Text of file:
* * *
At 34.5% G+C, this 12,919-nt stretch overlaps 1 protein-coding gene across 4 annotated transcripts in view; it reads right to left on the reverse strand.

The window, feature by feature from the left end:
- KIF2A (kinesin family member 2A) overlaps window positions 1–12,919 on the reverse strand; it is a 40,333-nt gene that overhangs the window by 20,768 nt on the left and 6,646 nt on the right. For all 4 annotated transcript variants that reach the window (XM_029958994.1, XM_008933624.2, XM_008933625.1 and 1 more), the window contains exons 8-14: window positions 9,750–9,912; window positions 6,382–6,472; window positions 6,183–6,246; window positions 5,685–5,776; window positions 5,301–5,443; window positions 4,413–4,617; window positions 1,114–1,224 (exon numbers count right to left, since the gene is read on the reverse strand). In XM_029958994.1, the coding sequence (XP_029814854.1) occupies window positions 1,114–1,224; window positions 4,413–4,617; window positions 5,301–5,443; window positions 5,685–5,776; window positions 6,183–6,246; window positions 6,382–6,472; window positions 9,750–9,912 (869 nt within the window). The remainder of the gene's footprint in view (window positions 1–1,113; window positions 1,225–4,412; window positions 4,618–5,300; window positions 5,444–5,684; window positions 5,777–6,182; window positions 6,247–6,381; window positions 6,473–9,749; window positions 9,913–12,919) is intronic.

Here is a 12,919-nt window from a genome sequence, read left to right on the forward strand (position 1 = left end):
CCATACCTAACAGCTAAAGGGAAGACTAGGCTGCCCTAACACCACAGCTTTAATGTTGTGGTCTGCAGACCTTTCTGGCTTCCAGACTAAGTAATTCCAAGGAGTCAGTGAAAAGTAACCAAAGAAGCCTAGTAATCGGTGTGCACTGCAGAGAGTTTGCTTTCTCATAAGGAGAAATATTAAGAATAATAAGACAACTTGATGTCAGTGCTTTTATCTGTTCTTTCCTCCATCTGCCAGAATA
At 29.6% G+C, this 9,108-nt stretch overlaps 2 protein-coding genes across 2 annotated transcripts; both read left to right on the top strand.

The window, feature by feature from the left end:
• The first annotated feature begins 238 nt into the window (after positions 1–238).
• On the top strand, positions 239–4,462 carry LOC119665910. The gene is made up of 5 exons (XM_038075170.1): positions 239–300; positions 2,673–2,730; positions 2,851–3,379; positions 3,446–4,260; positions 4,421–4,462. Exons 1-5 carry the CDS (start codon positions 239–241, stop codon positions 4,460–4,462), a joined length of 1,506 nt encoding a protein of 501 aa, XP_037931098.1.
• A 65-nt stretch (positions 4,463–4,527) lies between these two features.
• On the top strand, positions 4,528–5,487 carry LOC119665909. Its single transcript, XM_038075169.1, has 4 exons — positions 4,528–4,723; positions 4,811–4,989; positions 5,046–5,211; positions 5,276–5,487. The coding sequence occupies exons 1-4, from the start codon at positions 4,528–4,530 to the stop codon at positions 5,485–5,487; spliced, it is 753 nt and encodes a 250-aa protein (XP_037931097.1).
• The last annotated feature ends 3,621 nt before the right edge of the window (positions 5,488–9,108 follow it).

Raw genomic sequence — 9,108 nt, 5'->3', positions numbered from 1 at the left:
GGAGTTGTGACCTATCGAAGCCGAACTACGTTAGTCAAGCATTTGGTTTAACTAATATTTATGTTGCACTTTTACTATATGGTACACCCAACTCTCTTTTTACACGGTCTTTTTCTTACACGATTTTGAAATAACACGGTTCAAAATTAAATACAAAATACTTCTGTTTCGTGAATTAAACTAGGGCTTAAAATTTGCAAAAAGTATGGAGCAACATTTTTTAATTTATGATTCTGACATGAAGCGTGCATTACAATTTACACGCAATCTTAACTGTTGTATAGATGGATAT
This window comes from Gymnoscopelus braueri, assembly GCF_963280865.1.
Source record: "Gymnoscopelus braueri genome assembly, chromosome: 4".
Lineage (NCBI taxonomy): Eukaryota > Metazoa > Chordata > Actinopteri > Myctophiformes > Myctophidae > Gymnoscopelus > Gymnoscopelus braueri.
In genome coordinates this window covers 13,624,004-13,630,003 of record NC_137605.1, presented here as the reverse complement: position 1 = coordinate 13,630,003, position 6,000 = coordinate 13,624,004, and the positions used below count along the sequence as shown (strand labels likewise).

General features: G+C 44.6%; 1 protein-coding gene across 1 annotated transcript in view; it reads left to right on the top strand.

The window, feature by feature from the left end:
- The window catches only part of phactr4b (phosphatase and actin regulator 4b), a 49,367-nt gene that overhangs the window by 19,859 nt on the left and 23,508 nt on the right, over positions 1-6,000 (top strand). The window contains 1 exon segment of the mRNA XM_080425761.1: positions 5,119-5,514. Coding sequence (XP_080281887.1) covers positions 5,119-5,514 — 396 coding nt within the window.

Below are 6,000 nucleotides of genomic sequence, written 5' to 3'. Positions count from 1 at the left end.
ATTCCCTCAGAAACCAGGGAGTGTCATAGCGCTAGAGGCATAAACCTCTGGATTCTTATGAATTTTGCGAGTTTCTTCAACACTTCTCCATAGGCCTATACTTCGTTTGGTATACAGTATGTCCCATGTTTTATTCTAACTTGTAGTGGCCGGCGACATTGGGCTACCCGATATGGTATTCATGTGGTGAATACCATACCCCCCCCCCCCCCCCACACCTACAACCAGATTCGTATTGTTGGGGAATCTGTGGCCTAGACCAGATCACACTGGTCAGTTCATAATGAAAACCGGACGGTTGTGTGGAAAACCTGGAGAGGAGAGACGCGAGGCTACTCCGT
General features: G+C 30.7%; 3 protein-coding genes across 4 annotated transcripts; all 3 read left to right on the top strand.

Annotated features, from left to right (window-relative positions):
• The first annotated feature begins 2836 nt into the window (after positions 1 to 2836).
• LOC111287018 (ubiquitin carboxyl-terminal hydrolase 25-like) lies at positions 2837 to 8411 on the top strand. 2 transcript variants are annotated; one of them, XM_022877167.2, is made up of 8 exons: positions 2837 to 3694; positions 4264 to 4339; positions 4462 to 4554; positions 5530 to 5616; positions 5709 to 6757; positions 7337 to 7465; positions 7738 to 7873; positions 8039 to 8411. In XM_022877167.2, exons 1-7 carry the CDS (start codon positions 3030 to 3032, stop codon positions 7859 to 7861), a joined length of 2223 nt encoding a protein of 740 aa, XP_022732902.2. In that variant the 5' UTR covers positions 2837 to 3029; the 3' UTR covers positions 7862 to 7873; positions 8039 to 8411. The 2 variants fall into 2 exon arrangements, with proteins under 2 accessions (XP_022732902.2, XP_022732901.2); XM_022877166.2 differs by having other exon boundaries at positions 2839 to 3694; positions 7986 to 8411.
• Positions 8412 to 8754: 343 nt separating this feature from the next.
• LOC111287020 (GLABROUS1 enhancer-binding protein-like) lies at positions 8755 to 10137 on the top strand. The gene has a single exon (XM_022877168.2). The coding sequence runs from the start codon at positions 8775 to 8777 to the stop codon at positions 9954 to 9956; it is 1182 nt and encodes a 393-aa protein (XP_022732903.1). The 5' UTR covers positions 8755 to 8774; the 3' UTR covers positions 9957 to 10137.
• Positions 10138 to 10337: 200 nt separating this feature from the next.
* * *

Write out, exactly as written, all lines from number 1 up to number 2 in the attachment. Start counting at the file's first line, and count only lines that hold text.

At 34.5% G+C, this 12,919-nt stretch overlaps 1 protein-coding gene across 4 annotated transcripts in view; it reads right to left on the reverse strand.

The window, feature by feature from the left end: